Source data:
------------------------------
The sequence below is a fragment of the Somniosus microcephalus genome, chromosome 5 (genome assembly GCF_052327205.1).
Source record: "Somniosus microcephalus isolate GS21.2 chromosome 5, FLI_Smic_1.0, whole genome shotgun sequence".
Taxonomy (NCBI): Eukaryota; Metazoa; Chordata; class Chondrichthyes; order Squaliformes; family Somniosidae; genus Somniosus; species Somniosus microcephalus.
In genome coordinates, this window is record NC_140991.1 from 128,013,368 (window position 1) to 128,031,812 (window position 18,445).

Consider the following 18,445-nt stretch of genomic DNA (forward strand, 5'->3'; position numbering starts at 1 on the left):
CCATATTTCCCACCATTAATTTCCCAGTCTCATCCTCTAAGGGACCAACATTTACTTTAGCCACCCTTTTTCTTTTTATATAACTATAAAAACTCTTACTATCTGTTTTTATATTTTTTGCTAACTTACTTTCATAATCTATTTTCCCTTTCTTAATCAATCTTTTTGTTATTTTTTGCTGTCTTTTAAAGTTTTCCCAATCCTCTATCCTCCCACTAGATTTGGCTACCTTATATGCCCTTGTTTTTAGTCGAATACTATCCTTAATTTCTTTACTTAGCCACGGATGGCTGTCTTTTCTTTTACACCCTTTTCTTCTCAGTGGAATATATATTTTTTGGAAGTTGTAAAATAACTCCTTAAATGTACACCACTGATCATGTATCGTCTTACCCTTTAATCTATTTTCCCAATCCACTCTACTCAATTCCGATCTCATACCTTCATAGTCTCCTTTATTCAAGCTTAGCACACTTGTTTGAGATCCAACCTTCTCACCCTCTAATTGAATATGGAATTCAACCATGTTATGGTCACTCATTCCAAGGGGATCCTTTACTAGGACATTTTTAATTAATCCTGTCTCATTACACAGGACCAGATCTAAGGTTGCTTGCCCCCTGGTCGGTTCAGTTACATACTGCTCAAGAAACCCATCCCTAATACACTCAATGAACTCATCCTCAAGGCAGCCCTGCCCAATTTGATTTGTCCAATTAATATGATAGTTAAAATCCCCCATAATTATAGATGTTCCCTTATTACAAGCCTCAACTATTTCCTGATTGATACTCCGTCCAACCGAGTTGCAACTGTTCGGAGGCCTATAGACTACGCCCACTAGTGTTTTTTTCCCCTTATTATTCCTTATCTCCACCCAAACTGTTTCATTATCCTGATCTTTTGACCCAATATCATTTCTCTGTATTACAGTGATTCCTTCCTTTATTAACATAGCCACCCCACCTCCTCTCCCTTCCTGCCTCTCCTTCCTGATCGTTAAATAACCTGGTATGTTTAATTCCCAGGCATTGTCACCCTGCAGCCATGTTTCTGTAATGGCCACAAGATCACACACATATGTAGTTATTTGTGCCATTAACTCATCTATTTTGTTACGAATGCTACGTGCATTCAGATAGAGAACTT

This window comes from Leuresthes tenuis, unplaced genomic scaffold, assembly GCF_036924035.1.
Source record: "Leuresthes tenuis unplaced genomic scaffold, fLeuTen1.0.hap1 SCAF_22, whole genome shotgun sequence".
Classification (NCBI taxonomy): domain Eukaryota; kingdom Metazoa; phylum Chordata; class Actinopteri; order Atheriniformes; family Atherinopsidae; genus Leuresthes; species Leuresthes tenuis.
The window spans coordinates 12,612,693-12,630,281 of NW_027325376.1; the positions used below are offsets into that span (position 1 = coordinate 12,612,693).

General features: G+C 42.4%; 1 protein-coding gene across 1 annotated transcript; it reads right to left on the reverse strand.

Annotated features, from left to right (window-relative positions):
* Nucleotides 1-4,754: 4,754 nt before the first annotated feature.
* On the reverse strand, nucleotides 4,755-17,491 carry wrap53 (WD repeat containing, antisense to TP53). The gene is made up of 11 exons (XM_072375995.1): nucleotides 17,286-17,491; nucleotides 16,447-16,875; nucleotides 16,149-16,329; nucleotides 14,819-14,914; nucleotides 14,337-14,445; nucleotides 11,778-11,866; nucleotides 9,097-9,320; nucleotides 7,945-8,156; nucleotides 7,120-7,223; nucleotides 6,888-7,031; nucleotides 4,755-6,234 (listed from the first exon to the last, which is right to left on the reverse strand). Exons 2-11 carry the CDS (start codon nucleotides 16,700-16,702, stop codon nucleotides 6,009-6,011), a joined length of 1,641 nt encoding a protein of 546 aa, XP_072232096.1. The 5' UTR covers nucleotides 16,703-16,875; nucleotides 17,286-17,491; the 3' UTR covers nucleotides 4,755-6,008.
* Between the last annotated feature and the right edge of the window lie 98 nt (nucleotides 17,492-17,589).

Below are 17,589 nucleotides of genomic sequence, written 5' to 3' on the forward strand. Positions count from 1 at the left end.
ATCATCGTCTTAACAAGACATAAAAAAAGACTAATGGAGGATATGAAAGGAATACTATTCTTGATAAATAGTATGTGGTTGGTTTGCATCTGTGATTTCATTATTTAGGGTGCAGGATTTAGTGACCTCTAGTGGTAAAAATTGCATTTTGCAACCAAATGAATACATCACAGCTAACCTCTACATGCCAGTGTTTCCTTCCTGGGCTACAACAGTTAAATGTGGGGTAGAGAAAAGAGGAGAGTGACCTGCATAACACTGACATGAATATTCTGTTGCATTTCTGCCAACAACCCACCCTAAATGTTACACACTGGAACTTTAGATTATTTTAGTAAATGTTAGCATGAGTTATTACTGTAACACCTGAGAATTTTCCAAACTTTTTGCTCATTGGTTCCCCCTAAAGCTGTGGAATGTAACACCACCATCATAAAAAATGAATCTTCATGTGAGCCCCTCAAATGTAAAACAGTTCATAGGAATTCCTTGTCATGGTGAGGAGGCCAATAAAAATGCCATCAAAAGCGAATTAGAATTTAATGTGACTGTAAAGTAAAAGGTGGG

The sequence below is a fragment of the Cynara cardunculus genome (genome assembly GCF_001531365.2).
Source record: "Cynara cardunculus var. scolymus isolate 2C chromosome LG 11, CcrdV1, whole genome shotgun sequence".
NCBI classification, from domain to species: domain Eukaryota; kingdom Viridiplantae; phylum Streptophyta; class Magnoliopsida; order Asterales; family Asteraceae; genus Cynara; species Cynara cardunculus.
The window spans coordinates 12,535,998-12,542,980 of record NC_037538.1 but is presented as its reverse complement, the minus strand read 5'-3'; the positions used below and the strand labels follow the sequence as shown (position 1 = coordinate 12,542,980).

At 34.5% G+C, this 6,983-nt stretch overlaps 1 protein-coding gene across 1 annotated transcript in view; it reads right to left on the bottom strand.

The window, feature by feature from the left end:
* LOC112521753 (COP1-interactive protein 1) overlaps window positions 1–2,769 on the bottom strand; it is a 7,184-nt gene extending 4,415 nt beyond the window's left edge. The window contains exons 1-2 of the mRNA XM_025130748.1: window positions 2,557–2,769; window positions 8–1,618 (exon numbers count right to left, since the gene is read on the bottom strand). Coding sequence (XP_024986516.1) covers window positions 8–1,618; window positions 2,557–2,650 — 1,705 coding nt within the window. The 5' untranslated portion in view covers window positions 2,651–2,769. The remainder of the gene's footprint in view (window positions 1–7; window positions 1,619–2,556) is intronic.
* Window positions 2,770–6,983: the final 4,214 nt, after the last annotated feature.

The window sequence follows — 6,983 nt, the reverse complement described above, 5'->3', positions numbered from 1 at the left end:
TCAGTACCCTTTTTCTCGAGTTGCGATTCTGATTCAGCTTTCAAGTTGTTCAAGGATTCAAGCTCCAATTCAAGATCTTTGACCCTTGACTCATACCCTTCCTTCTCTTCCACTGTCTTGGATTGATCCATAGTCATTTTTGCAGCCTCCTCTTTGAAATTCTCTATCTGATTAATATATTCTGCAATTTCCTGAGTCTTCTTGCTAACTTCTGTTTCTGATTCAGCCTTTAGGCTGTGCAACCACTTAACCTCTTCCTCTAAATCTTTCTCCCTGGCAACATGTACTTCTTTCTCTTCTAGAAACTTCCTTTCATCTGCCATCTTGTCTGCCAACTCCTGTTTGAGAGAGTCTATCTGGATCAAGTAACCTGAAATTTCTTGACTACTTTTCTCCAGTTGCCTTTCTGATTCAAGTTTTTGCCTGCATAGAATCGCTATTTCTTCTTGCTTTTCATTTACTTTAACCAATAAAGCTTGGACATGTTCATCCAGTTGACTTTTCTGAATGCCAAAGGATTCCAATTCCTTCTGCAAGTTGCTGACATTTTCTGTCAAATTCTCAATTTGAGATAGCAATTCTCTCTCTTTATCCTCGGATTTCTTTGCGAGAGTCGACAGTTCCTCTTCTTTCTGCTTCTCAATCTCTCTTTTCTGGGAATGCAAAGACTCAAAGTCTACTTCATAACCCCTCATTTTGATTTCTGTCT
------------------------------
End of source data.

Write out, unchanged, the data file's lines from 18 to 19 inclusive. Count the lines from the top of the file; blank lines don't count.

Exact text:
The sequence below is a fragment of the Cynara cardunculus genome (genome assembly GCF_001531365.2).
Source record: "Cynara cardunculus var. scolymus isolate 2C chromosome LG 11, CcrdV1, whole genome shotgun sequence".